My hair! What the ….?? I put my hand up to my head. It was stiff with some kind of dried goop. It felt like it could hold the hairstyle of the lead singer from The Flock of Seagull’s, and I was afraid for a moment that it was dried blood. But it didn’t have that metallic scent to it, so they must have put some kind of gel in my hair to hold it away from the surgery area. Good thing I had showered the night before, with my husband’s assistance. Nothing like a good clean before a good dirty.
My husband arrived finally, expressing again his surprise that I had called him that morning. Needless to say, he was happy to see me awake and alive, and talking. He had brought my glasses, which I was grateful to have again but unfortunately they wouldn’t go on my head due to the bandages. I spent the rest of the morning either holding them up to my face or assuming the blurry figures around me were either family or hospital staff. I did put them up to my eyes as a speech therapist entered, to see what she looked like.
“Good morning!” she said cheerfully. “I understand you’ve been having some speech problems?”
“Heh, yeah. Just a little.” We laughed at the obvious joke. I was eager to start getting help with my speaking.
“Well, your doctor wants to see where you are today with it, so let’s get started with some basics.”
She asked what things I would find in the produce area of a market, and after a brief moment I listed the first things that came to mind. (Apples. Oranges.) Then eventually I found myself imagining I was standing in the first aisle of a nearby market from my house, and naming fruits and vegetables off from memory.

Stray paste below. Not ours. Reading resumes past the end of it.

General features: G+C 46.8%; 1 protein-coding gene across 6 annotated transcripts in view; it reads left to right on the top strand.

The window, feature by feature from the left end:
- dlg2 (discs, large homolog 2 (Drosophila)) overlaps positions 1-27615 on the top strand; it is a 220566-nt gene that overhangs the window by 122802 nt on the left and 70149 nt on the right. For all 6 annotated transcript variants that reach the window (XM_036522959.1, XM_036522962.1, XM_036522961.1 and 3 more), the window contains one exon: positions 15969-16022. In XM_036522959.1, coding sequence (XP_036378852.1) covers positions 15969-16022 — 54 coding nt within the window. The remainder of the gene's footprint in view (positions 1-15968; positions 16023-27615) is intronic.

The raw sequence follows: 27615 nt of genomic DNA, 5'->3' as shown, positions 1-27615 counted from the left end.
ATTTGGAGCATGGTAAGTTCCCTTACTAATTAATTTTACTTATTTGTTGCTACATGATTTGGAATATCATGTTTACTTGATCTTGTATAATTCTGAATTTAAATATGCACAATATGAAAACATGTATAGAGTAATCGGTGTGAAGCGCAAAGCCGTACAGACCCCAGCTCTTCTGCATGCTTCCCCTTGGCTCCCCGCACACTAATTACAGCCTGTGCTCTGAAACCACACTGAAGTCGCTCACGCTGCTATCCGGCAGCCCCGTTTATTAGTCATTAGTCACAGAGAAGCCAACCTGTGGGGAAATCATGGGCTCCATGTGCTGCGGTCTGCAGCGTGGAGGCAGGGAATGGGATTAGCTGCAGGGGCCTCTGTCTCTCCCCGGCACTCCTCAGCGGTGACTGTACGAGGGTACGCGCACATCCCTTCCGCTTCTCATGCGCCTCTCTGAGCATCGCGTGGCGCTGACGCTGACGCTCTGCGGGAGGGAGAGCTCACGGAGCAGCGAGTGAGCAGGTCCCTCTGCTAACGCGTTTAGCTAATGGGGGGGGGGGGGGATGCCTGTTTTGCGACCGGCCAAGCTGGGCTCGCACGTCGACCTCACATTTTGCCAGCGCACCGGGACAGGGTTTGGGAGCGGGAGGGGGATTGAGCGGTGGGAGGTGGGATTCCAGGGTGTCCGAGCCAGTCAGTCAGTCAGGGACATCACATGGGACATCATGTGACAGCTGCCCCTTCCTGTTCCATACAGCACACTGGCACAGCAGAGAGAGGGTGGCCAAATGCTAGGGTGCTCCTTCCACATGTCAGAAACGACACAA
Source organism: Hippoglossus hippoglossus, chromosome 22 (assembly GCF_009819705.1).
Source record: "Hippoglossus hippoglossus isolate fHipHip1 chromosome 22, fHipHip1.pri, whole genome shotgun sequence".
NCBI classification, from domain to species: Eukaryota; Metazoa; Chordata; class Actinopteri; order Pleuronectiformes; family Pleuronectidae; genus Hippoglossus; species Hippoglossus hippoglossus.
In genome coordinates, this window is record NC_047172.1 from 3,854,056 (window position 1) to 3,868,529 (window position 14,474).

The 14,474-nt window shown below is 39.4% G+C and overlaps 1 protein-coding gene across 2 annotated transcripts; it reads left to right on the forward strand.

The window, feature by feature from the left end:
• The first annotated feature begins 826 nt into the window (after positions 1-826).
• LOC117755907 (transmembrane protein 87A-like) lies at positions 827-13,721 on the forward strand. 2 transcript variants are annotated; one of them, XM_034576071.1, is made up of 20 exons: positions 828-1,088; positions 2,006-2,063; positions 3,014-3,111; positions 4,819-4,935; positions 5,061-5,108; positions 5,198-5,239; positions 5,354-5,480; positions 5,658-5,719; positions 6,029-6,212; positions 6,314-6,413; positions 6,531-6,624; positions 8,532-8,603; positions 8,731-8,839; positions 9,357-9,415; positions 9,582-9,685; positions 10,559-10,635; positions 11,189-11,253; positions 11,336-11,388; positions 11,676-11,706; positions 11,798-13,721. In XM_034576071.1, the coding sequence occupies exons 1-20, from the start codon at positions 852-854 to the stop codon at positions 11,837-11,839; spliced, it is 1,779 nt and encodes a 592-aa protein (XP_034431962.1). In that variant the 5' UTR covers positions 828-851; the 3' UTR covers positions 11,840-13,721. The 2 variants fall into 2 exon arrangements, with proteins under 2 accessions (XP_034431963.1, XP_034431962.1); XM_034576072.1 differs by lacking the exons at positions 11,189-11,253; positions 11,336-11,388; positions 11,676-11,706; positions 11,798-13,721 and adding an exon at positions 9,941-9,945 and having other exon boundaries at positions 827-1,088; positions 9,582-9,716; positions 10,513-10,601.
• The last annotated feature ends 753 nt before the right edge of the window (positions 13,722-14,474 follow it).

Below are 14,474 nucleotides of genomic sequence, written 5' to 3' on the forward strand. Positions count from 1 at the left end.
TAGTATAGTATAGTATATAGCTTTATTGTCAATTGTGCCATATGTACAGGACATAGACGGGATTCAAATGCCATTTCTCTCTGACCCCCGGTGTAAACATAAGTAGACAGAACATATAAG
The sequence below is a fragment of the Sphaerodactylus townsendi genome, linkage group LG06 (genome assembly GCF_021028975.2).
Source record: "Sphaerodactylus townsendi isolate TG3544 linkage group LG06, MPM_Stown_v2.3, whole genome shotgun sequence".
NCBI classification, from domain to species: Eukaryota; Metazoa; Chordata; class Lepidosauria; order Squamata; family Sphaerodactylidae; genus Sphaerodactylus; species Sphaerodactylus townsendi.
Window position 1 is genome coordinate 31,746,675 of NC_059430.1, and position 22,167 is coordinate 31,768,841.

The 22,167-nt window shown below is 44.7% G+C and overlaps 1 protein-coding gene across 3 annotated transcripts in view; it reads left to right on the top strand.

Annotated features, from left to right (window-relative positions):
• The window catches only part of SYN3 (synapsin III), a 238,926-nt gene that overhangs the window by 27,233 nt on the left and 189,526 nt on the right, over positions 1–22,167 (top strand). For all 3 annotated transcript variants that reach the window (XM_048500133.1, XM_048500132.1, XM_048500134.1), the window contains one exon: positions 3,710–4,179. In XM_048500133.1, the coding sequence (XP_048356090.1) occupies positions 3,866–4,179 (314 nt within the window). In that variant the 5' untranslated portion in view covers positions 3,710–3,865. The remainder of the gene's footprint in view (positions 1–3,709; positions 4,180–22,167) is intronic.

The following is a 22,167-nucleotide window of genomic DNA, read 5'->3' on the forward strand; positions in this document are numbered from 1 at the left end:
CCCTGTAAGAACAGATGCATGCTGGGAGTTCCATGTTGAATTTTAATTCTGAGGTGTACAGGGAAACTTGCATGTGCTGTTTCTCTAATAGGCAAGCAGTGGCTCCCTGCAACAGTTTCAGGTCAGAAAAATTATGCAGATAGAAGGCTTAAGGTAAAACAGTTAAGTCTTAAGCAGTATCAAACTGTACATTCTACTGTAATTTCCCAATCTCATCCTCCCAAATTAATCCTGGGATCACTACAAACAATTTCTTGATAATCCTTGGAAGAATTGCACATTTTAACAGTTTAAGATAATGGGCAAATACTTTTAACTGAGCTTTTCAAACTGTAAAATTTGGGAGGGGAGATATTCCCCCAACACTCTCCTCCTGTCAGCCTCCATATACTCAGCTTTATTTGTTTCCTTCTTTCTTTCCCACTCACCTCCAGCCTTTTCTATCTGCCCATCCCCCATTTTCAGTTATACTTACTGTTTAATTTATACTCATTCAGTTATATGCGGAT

After some basic memory tests and super easy math problems, she said I had done very well, and confirmed what my doctor had told me – that I would be visited by another speech therapist the next day as well as a physical therapist who would check my motor skills to see if I was ready to go home. She left, and then a few minutes later my doctor returned to talk to me and my husband.
She repeated everything she had told me earlier that morning, which I was glad of because my memory of that morning was getting a little hazy by then. The tumor sample had gone on to pathology as promised, but there would be no results for several days. She assured us again it wasn’t cancerous, and the pathology results would eventually prove it to be so. And, they were already getting a room ready for me back in 8 South so I was definitely not staying in ICU much longer. Hooray!
Nothing further worth noting happened in ICU that I can recall, other than me being pleased with myself for coming out relatively unscathed. Sometime in the afternoon I was transported back to the neurology ward where I was glad to get my old room back, but with a new roommate. A vase of flowers from my work had just arrived, as well as a lovely summer bouquet from our neighbors.
I settled into my bed, and I think it was at this point that I started channeling my deceased father’s mannerisms. I held my left hand just so, moving my fingers about as I searched for the right word. My twin noticed right away.
“Hey, that’s what Pa used to do!” I told my mother I felt my father’s presence in the room.
“Pa’s here, you know,” I said. I meant it, too. I felt it. Maybe that scared her, or maybe it comforted her – I wasn’t sure how to read the serious look on her face. I merely wanted to let her know that my father was there, had entered my body somehow and was moving me like a puppet master.
Then the meds took hold of me again. I passed out and fell into the sweetest of slumbers.